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NY ethics board set for overhaul in 2022

New York state Capitol
Jim Levulis

New York’s latest ethics crisis centers on former Governor Andrew Cuomo’s controversial memoir on how he handled the COVID-19 pandemic. An effort by the state’s ethics commission to force Cuomo to repay $5 million he earned for the book highlights the weaknesses of the body that’s supposed to serve as New York’s ethics police. The current governor, Kathy Hochul, is among those demanding changes in 2022.

The state’s Joint Commission on Public Ethics, or JCOPE, was created by Cuomo shortly after he took office a decade ago. It was dominated by his appointments and was managed by a succession of close Cuomo allies, until he resigned in a sexual harassment scandal in August.

Largely viewed as ineffective, it early on earned the moniker J-JOKE. The commission declined to look into allegations against, among others, former Cuomo top aide Joe Percoco. Federal prosecutors were not so reticent, and Percoco was convicted and served prison time for bribery and kickback schemes.

Investigations into sexual harassment and sexual assault accusations against state lawmakers have languished for years.

John Kaehny, with the government reform group Reinvent Albany, has long advocated for the commission to be restructured.

“JCOPE was completely politicized and undermined by Andrew Cuomo as a deliberate strategy to keep them out of his own hair so he could do what he wanted to, which he did,” Kaehny said. “And to serve as a cudgel to potentially punish political opponents.”

He says the way the commission has handled Cuomo’s $5 million book deal is a case in point.

In the summer of 2020, the commission’s staff signed off on Cuomo’s request to write the book about his management of the COVID-19 pandemic during the height of the crisis that spring. As part of the agreement, Cuomo promised to work on “American Crisis: Leadership Lessons from the COVID-19 Pandemic” on his own time and without any state resources. Some commissioners appointed by the legislative leaders complained at the time that they weren’t told of the approval until after it happened.

In the months that followed, questions were raised about whether the governor broke the public officer's law by using staff to help him write and edit the manuscript, and make copies of drafts on office printers.

State Attorney General Tish James and an Assembly committee looking into whether to impeach the governor found that after examining documents including emails and text messages among employees in the governor’s office, Cuomo did use his staff to help produce the book.

“Cuomo lied to the ethics commission in a couple ways,” Kaehny said. “He had in fact started working on the book before even seeking the ethics commission’s permission. And he had state employees work on the book, which he pledged not to do.”

Cuomo maintains that his aides volunteered to help him on the memoir.

Since the former governor left in late August, the commission has done an about-face. Cuomo’s successor, Governor Kathy Hochul, has replaced nearly all of Cuomo’s appointees on the commission.

In mid-September, after less than a month in her new job, she offered a critique of JCOPE and promised an overhaul.

“What I’m going to do is turn it upside down,” Hochul said on September 15. “And to challenge the premise that an entity that is created by elected officials with their own appointees should be charged with investigating those individuals, should circumstances arise. The whole premise behind it is flawed.”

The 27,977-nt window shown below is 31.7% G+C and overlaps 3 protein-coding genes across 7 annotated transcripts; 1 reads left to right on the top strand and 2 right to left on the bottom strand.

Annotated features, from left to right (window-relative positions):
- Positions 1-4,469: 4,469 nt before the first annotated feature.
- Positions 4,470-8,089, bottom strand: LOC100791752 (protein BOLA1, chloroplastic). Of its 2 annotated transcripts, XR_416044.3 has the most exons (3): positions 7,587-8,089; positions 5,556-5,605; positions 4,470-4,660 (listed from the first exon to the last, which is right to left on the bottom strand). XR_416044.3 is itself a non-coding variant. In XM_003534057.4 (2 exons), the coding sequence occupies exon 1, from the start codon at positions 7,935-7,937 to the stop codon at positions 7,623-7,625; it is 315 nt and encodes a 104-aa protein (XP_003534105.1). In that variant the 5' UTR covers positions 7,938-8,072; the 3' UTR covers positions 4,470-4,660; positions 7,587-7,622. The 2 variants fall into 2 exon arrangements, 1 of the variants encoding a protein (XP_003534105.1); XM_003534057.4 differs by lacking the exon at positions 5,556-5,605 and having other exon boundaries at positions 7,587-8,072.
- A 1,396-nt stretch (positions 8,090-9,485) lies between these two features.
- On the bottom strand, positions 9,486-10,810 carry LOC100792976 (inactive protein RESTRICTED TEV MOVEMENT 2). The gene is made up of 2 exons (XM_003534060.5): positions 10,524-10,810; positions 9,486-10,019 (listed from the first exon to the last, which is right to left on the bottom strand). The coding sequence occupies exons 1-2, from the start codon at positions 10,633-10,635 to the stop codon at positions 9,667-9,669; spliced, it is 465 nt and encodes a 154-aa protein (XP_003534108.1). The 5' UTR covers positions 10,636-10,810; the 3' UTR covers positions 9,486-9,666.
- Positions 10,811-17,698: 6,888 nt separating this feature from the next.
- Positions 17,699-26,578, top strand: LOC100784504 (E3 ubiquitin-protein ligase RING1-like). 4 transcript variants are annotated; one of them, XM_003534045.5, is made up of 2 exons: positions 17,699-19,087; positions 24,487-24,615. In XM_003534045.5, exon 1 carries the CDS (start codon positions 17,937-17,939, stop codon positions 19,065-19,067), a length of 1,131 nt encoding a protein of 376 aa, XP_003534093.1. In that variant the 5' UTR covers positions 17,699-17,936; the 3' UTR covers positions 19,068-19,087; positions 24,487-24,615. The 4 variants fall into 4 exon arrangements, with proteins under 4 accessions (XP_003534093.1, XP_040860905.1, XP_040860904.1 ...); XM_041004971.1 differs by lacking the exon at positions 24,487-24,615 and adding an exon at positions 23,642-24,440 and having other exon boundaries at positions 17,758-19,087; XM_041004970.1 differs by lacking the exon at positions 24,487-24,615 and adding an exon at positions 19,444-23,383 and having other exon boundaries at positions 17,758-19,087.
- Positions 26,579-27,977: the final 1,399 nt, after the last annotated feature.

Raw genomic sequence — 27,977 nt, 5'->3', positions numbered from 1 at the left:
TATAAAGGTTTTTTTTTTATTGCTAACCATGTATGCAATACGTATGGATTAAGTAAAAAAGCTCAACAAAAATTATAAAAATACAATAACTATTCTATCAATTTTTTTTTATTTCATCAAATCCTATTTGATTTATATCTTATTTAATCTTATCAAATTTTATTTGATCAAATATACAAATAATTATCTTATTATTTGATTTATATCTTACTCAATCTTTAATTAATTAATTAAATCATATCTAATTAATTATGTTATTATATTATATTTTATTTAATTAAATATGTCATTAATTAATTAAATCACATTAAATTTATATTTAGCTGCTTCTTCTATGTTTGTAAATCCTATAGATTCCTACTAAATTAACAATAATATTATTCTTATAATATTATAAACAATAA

In November, the commissioners, no longer influenced by the former governor’s appointees, took some of its most decisive action in its 10-year history. It voted 12 to 1 to rescind Cuomo’s book deal, saying he misrepresented the arrangement. They gave him 30 days to reapply for permission.

When Cuomo did not respond, the commission voted in December, also 12 to 1, to force him to give back his earnings so far on the $5.1 million deal. The resolution was read by Commission Chair Jose Nieves, a Hochul appointee, who says the attorney general will be responsible for collecting the money.

“By no later than 30 days from the date of this resolution, that Governor Cuomo pay over to the attorney general of state of New York an amount equal to the amount of compensation paid to him for his outside activities related to the book,” Nieves said.

Cuomo attorney Jim McGuire fought back, calling JCOPE’s actions “unconstitutional” and saying they exceed the commission’s authority to act. McGuire says the vote appears to be “driven by political interests rather than the facts and the law.” He promised a lengthy court battle if the commission and the attorney general try to enforce the ruling.

In the end, asking for the $5 million back was yet another misstep for JCOPE. AG James says she can’t legally pursue the money until a couple of things occur. JCOPE must determine any penalties and fines for Cuomo’s alleged violation of the public officers law, she says. Also, James can't act until JCOPE exhausts all avenues to collect the money itself.

During the fall, Hochul and her staff met with government reform groups, including Kaehny’s Reinvent Albany, as well as reform-minded state legislators to get ideas for a completely new ethics oversight panel.

Kaehny says he thinks the effort is a sincere one.

“I totally believe that the governor and the Legislature will do away with JCOPE this session,” he said. “And replace it with a new and hopefully independently appointed body with new ethics and disclosure rules.”

Details are expected to be released in Hochul’s State of the State speech on January 5.

Karen DeWitt is Capitol Bureau chief for New York State Public Radio, a network of public radio stations in New York state. She has covered state government and politics for the network since 1990.